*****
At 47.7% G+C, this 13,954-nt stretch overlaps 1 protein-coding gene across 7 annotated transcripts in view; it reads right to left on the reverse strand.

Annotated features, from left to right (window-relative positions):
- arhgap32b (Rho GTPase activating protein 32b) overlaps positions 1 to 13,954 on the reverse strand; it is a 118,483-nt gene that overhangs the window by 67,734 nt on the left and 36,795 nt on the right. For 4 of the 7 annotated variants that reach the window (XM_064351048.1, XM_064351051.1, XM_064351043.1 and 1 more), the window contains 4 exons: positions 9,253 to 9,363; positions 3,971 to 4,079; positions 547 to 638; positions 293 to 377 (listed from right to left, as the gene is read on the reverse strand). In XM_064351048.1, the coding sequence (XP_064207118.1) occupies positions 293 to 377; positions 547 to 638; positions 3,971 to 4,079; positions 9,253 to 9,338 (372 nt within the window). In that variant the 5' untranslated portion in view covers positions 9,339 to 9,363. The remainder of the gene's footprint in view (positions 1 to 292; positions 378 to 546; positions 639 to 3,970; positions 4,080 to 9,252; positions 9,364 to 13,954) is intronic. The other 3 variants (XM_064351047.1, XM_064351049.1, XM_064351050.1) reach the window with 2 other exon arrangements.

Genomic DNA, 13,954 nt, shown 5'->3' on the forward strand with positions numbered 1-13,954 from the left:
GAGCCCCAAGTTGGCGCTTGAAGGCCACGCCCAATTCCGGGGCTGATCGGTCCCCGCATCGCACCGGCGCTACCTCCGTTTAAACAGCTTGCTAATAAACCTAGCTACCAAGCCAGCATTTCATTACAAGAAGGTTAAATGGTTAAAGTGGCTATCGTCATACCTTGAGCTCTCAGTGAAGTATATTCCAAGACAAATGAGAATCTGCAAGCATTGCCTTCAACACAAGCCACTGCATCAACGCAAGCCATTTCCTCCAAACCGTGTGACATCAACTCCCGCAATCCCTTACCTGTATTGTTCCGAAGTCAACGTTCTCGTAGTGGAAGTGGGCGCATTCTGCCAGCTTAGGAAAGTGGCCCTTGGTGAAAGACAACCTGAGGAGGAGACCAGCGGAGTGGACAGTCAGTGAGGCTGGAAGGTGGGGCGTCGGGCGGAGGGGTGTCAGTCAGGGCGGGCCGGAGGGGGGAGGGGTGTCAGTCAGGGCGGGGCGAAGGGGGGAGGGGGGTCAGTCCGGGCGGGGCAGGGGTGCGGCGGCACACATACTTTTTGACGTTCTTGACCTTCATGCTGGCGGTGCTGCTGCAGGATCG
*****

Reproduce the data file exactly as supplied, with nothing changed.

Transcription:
At 47.7% G+C, this 13,954-nt stretch overlaps 1 protein-coding gene across 7 annotated transcripts in view; it reads right to left on the reverse strand.

Annotated features, from left to right (window-relative positions):
- arhgap32b (Rho GTPase activating protein 32b) overlaps positions 1 to 13,954 on the reverse strand; it is a 118,483-nt gene that overhangs the window by 67,734 nt on the left and 36,795 nt on the right. For 4 of the 7 annotated variants that reach the window (XM_064351048.1, XM_064351051.1, XM_064351043.1 and 1 more), the window contains 4 exons: positions 9,253 to 9,363; positions 3,971 to 4,079; positions 547 to 638; positions 293 to 377 (listed from right to left, as the gene is read on the reverse strand). In XM_064351048.1, the coding sequence (XP_064207118.1) occupies positions 293 to 377; positions 547 to 638; positions 3,971 to 4,079; positions 9,253 to 9,338 (372 nt within the window). In that variant the 5' untranslated portion in view covers positions 9,339 to 9,363. The remainder of the gene's footprint in view (positions 1 to 292; positions 378 to 546; positions 639 to 3,970; positions 4,080 to 9,252; positions 9,364 to 13,954) is intronic. The other 3 variants (XM_064351047.1, XM_064351049.1, XM_064351050.1) reach the window with 2 other exon arrangements.

Genomic DNA, 13,954 nt, shown 5'->3' on the forward strand with positions numbered 1-13,954 from the left:
GAGCCCCAAGTTGGCGCTTGAAGGCCACGCCCAATTCCGGGGCTGATCGGTCCCCGCATCGCACCGGCGCTACCTCCGTTTAAACAGCTTGCTAATAAACCTAGCTACCAAGCCAGCATTTCATTACAAGAAGGTTAAATGGTTAAAGTGGCTATCGTCATACCTTGAGCTCTCAGTGAAGTATATTCCAAGACAAATGAGAATCTGCAAGCATTGCCTTCAACACAAGCCACTGCATCAACGCAAGCCATTTCCTCCAAACCGTGTGACATCAACTCCCGCAATCCCTTACCTGTATTGTTCCGAAGTCAACGTTCTCGTAGTGGAAGTGGGCGCATTCTGCCAGCTTAGGAAAGTGGCCCTTGGTGAAAGACAACCTGAGGAGGAGACCAGCGGAGTGGACAGTCAGTGAGGCTGGAAGGTGGGGCGTCGGGCGGAGGGGTGTCAGTCAGGGCGGGCCGGAGGGGGGAGGGGTGTCAGTCAGGGCGGGGCGAAGGGGGGAGGGGGGTCAGTCCGGGCGGGGCAGGGGTGCGGCGGCACACATACTTTTTGACGTTCTTGACCTTCATGCTGGCGGTGCTGCTGCAGGATCG